Other axes of morphological variation and their meaning
The tree species of this montane forest can be differentiated according to no less than three main axes based on shoot form. However, only the first axis has a consistent internal structure (i.e. it links variables that are significantly correlated amongst each other through consistent signs), whereas the remaining axes group variables that are not significantly related to each other and their grouping by the ordination most likely results from articulated signs (trends) in the relationships among them. This implies that there is even more morphological diversification than that condensed by the three axes and suggests that there is much room for functional differentiation across species if different axes or traits do really imply different ecological functions (cf. Loehle 2000). For instance, the second axis of morphological differentiation, which integrates maximum height, dispersal mode and spinescence, is also markedly associated with recruitment under shade and, at least partly, seems to represent the differential responses to vertical gradients of light availability amongst shade tolerant species, as judged from the negative association between maximum height and recruitment in shade observed in this group of species. Reproductive traits, which are mainly integrated in the third axis of morphological variation, could also be associated with response to disturbance as suggested by several other studies (e.g. Noble & Slatyer 1980).
We find some resemblance between these dimensions and observations from studies encompassing different plant life forms in that SLA (a surrogate for our first axis), height at maturity (second axis) and seed mass (third axis) vary widely amongst species at any given level of the other two (Westoby 1998). In several temperate floras, 70%–83% of the variation in log seed mass is independent of variation in log height (Leishman et al. 1995); similarly SLA varies widely amongst species and is only weakly correlated with the other two variables (unpubl. in Westoby 1998). The ecological meaning of these traits and their independence across species led Westoby (1998) to propose a leaf-height-seed plant ecology ‘strategy’ scheme (based on the CSR strategies of Grime (1977) and Grime et al. (1989)) as a framework for clas sifying plant' strategies' in comparative research. Our results also support Loehle's (2000) suggestion that vegetative reproduction is largely independent of shade tolerance and maximum height, which led him to propose it as another main dimension of tree ‘strategy space’.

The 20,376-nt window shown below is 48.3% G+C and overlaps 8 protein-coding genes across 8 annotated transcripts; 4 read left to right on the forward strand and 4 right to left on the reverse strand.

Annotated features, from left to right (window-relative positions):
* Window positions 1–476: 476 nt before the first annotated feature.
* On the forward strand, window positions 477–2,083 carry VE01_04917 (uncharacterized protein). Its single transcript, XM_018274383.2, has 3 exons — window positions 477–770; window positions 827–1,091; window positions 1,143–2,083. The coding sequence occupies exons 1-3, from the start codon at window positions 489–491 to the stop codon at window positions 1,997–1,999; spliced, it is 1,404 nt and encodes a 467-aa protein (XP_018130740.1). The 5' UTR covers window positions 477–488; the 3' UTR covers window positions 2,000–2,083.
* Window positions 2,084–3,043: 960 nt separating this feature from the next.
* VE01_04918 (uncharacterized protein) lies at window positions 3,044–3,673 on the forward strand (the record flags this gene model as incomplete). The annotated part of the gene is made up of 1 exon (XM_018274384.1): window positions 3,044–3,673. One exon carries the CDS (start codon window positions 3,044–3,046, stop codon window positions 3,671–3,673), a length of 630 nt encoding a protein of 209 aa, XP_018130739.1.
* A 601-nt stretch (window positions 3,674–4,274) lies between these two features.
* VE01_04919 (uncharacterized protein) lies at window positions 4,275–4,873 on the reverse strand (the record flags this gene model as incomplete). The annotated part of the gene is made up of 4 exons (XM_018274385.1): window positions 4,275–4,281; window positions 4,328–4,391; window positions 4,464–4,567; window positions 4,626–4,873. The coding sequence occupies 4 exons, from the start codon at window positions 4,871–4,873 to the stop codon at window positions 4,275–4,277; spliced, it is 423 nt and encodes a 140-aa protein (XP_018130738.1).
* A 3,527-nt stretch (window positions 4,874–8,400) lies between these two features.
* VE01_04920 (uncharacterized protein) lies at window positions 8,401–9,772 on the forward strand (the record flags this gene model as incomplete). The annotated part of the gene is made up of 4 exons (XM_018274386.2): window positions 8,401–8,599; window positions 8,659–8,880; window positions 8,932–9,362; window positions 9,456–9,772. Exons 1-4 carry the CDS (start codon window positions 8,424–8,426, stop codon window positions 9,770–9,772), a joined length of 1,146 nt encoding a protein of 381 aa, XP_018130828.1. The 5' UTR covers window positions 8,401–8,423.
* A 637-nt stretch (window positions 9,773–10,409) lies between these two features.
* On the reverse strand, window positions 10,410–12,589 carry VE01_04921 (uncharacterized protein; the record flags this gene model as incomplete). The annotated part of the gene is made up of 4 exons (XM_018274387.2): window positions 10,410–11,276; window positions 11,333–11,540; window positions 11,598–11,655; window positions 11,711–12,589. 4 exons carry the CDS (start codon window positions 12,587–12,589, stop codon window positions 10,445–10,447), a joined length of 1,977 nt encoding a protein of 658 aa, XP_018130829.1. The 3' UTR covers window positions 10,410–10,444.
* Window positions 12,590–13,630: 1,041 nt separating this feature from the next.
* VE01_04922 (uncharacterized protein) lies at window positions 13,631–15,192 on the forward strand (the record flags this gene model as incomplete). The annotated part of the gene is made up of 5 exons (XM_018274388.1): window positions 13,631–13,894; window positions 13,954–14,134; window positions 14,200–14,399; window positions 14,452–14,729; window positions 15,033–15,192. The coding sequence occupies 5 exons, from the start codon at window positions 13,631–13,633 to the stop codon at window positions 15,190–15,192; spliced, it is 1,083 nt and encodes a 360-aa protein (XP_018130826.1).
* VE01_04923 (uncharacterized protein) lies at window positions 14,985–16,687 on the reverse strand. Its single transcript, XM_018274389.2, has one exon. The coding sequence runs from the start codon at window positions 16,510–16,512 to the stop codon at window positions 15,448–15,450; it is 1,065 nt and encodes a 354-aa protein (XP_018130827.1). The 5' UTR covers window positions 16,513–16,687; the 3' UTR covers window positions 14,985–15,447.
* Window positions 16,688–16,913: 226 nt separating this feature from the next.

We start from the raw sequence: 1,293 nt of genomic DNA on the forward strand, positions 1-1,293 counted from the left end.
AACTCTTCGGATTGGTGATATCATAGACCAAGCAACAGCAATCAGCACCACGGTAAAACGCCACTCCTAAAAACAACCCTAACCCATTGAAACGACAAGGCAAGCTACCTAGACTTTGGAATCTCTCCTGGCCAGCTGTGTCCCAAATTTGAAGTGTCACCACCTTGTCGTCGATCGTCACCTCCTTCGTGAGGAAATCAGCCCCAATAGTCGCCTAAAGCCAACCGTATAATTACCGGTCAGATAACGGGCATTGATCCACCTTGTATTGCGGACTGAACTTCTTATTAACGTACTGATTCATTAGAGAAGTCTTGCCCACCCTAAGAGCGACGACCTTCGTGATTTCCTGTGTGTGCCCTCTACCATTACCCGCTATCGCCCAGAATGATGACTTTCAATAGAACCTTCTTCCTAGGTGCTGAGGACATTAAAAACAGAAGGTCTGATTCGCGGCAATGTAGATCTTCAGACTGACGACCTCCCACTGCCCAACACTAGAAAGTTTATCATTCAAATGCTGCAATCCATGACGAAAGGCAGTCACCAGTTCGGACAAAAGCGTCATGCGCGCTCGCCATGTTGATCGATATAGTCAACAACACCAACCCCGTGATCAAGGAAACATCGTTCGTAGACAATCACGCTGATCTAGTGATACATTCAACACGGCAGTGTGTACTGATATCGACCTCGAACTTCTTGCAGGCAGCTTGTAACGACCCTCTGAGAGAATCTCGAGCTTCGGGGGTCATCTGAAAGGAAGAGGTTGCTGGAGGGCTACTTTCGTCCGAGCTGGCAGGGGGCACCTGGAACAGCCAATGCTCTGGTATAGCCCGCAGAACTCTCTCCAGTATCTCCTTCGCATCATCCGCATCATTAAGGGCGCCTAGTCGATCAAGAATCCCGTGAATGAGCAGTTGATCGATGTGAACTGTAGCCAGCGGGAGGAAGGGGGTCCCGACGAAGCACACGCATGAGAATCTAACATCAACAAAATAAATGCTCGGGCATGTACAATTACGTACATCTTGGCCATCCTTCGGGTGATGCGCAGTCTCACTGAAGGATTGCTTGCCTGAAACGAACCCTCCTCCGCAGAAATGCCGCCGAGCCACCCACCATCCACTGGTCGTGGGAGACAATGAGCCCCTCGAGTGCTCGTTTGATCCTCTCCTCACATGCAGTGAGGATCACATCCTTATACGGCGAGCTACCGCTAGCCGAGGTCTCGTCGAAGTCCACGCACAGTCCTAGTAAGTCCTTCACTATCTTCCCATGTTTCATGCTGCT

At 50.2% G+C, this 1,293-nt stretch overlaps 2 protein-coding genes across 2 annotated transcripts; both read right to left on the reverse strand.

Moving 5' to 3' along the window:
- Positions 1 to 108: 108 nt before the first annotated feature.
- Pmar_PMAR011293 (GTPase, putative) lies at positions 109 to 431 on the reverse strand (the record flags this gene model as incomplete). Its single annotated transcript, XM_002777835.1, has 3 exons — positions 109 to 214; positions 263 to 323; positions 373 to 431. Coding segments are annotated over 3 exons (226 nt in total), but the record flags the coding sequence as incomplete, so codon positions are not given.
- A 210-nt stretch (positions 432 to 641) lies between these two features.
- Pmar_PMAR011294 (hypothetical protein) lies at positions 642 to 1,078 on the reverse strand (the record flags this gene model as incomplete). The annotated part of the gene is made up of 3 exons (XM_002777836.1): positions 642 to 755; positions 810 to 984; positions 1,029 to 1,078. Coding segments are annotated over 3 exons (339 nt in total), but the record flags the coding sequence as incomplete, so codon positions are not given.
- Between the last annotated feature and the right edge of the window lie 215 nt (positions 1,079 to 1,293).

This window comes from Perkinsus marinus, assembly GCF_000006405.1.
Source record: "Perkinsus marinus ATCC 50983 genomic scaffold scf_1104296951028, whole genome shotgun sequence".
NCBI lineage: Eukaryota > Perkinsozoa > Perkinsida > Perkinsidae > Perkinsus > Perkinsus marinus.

Limitations of the study and future challenges
An association between species' traits and realized distribution in the field does not necessarily mean that those traits are functionally responsible for the observed distribution. Although the recent literature in plant ecology, physiology and evolutionary ecology is providing possible explanations for the causes and consequences of some trait associations, many of the mechanisms behind theses links remain unclear. In this respect, it is still uncertain to what degree observed interspecific trait correlations result from cost-benefit compromises or from other processes such as simple ‘trait co-ordination’ or the stochastic effect of genetic drift to which the evolutionary process is exposed (Reich et al. 2003). ‘Trait co-ordination’ could arise because particular trait values function more successfully in combination (driven by reciprocal relationships or due to common causation from a third variable) rather than because some traits drive others mechanically or physiologically (Shipley & Lechowicz 2000; Reich et al. 2003).
The functional value of other traits should also be tested. For instance, root properties (especially of mycorrhiza) are expected to be very important for tolerance of nutrient shortage. It would also be interesting to examine whether our findings on trait associations are similar in other habitats and woody floras. Borchert(1994) showed that tropical dry forests in Costa Rica contain both evergreen trees with light wood (that ‘avoid’ drought by storing water in their stems) and deciduous species with dense wood. This suggests that the associations we found between wood density and leaf traits may not hold in drier forests.